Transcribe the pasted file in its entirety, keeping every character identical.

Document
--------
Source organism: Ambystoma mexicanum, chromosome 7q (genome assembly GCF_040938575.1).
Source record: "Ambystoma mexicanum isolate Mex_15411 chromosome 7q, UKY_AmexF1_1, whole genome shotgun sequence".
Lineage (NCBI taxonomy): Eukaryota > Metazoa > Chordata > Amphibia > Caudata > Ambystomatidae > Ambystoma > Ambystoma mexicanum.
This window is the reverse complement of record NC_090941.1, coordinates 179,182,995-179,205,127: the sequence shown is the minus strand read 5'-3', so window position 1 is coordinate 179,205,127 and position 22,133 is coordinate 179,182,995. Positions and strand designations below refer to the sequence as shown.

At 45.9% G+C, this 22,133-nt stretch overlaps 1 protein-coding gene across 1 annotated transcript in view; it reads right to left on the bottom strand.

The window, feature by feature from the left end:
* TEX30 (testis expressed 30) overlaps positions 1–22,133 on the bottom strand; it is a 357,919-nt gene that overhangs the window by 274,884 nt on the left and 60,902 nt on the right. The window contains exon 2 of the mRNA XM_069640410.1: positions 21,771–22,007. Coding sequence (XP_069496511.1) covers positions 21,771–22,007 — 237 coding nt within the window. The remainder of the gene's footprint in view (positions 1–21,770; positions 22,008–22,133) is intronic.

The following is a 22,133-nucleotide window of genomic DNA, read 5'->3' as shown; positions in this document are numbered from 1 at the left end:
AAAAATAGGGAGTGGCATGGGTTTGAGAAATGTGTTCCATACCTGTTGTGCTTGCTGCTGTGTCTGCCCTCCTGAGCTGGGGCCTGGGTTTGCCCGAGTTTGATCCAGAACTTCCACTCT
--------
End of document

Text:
Source organism: Ambystoma mexicanum, chromosome 7q (genome assembly GCF_040938575.1).
Source record: "Ambystoma mexicanum isolate Mex_15411 chromosome 7q, UKY_AmexF1_1, whole genome shotgun sequence".
Lineage (NCBI taxonomy): Eukaryota > Metazoa > Chordata > Amphibia > Caudata > Ambystomatidae > Ambystoma > Ambystoma mexicanum.
This window is the reverse complement of record NC_090941.1, coordinates 179,182,995-179,205,127: the sequence shown is the minus strand read 5'-3', so window position 1 is coordinate 179,205,127 and position 22,133 is coordinate 179,182,995. Positions and strand designations below refer to the sequence as shown.

At 45.9% G+C, this 22,133-nt stretch overlaps 1 protein-coding gene across 1 annotated transcript in view; it reads right to left on the bottom strand.

The window, feature by feature from the left end:
* TEX30 (testis expressed 30) overlaps positions 1–22,133 on the bottom strand; it is a 357,919-nt gene that overhangs the window by 274,884 nt on the left and 60,902 nt on the right. The window contains exon 2 of the mRNA XM_069640410.1: positions 21,771–22,007. Coding sequence (XP_069496511.1) covers positions 21,771–22,007 — 237 coding nt within the window. The remainder of the gene's footprint in view (positions 1–21,770; positions 22,008–22,133) is intronic.

The following is a 22,133-nucleotide window of genomic DNA, read 5'->3' as shown; positions in this document are numbered from 1 at the left end:
AAAAATAGGGAGTGGCATGGGTTTGAGAAATGTGTTCCATACCTGTTGTGCTTGCTGCTGTGTCTGCCCTCCTGAGCTGGGGCCTGGGTTTGCCCGAGTTTGATCCAGAACTTCCACTCT